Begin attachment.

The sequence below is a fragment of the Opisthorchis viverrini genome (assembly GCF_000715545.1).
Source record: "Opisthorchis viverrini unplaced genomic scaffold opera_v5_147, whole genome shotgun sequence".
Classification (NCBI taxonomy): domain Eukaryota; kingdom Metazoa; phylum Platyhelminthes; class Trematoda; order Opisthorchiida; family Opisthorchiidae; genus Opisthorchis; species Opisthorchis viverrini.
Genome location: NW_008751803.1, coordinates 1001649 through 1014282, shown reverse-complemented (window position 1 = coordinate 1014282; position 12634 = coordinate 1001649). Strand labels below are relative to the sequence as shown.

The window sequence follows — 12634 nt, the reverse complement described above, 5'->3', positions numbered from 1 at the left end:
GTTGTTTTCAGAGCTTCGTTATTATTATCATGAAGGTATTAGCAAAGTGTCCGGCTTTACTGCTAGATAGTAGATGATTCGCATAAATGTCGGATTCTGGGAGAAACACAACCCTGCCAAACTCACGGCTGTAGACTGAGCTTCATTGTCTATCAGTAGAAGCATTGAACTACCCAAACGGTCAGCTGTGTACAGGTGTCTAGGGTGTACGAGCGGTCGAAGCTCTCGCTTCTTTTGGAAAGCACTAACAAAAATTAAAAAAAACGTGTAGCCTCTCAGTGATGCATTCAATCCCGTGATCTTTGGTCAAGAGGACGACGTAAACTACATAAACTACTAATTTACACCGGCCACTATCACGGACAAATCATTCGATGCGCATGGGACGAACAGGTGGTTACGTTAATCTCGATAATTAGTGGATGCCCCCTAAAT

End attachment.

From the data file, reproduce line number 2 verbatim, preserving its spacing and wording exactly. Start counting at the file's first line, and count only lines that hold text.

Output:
Source record: "Opisthorchis viverrini unplaced genomic scaffold opera_v5_147, whole genome shotgun sequence".